Science on Tap is a science lecture series where you can sit back, enjoy a pint, and laugh while you learn. Listen to experts talk about the science in your neighborhood and around the world. You don't have to be a science geek to have fun - all you need is a thirst for knowledge! This is an online version of the pub-based Science on Tap, so grab a pint of your favorite beverage from your fridge and enjoy!
The list below provides some ideas from Oregon State University College of Earth, Ocean, and Atmospheric Sciences for families to learn about Earth sciences together at home. Some of these resources include outdoor ideas* to keep our bodies and minds fresh in this challenging time! Not sure if it’s okay to go outside right now? Check out this graphic on social distancing in outdoor spaces from National Recreation and Parks Association and visit only during quiet times. Respect posted park and open space closures.
(Community Collaborative Rain, Hail and Snow Network) - This one is part of the Oregon Season Tracker program, where you will get trained in specific protocols. Each time a rain, hail or snow storm crosses your area, volunteers take measurements of precipitation from as many locations as possible using special equipment and report their data to this database.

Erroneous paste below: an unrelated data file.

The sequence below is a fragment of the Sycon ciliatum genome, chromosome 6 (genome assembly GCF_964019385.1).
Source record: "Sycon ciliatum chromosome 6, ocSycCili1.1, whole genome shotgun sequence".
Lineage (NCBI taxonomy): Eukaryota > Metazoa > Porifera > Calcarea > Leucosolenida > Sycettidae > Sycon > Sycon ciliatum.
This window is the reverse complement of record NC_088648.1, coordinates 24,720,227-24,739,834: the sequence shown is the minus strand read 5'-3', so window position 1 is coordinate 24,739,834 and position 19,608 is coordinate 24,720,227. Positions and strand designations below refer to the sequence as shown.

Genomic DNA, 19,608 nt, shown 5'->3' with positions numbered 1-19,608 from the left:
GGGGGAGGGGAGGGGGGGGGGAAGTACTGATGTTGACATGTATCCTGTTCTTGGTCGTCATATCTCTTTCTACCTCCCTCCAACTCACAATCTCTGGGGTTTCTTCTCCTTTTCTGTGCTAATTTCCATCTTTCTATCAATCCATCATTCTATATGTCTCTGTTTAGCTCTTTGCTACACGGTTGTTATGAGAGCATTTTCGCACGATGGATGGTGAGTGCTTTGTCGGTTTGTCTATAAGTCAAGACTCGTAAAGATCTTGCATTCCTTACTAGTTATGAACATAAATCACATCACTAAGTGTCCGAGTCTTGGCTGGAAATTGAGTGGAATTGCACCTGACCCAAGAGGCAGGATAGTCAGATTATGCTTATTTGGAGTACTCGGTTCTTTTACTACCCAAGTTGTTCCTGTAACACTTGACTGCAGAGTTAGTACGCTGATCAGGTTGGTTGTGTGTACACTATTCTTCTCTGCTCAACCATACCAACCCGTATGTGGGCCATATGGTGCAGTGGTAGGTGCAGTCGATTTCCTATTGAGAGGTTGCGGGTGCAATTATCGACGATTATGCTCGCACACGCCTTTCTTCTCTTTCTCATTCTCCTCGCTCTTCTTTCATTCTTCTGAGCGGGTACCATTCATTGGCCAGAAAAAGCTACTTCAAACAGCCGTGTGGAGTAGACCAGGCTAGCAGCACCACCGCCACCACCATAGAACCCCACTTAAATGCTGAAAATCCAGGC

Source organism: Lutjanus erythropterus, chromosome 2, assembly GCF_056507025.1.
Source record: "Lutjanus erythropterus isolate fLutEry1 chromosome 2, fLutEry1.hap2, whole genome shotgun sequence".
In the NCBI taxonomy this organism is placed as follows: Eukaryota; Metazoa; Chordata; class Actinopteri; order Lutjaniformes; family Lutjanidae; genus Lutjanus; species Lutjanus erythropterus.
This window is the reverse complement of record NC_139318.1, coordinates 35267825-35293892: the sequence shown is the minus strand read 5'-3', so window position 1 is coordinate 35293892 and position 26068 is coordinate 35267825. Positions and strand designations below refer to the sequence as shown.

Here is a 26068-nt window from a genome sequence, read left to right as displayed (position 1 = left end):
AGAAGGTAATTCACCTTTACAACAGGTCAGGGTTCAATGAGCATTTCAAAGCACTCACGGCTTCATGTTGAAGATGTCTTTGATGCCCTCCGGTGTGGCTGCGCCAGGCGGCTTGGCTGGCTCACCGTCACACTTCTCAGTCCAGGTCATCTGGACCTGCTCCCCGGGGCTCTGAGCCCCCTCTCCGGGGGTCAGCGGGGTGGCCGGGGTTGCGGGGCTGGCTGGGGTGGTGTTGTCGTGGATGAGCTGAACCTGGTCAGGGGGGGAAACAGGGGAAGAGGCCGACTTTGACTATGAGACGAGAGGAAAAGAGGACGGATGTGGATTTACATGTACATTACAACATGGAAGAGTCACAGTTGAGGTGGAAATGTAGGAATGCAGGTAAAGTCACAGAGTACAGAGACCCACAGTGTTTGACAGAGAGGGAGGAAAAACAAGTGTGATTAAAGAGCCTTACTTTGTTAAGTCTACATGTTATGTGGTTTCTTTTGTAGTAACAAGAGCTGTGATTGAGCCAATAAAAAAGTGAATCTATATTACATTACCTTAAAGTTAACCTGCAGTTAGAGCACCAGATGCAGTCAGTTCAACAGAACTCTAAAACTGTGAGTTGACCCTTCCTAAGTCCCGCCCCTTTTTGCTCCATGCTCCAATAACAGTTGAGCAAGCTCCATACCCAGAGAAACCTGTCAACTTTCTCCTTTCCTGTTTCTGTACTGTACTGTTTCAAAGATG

This NASA-supported app allowing volunteers to take observations and contribute to the Global Learning and Observations to Benefit the Environment (GLOBE) community. Volunteers track changes in the environment in support of Earth system science research, and interpret NASA and other satellite data.
Use this app to make observations across all kinds of taxa. Every observation can contribute to biodiversity science, from the rarest butterfly to the most common backyard weed. iNaturalist shares your findings with scientific data repositories like the Global Biodiversity Information Facility to help scientists find and use your data.
Native ladybug species are disappearing and non-native species are becoming more common. Help find out where all the ladybugs have gone so we can try to prevent more native species from becoming so rare.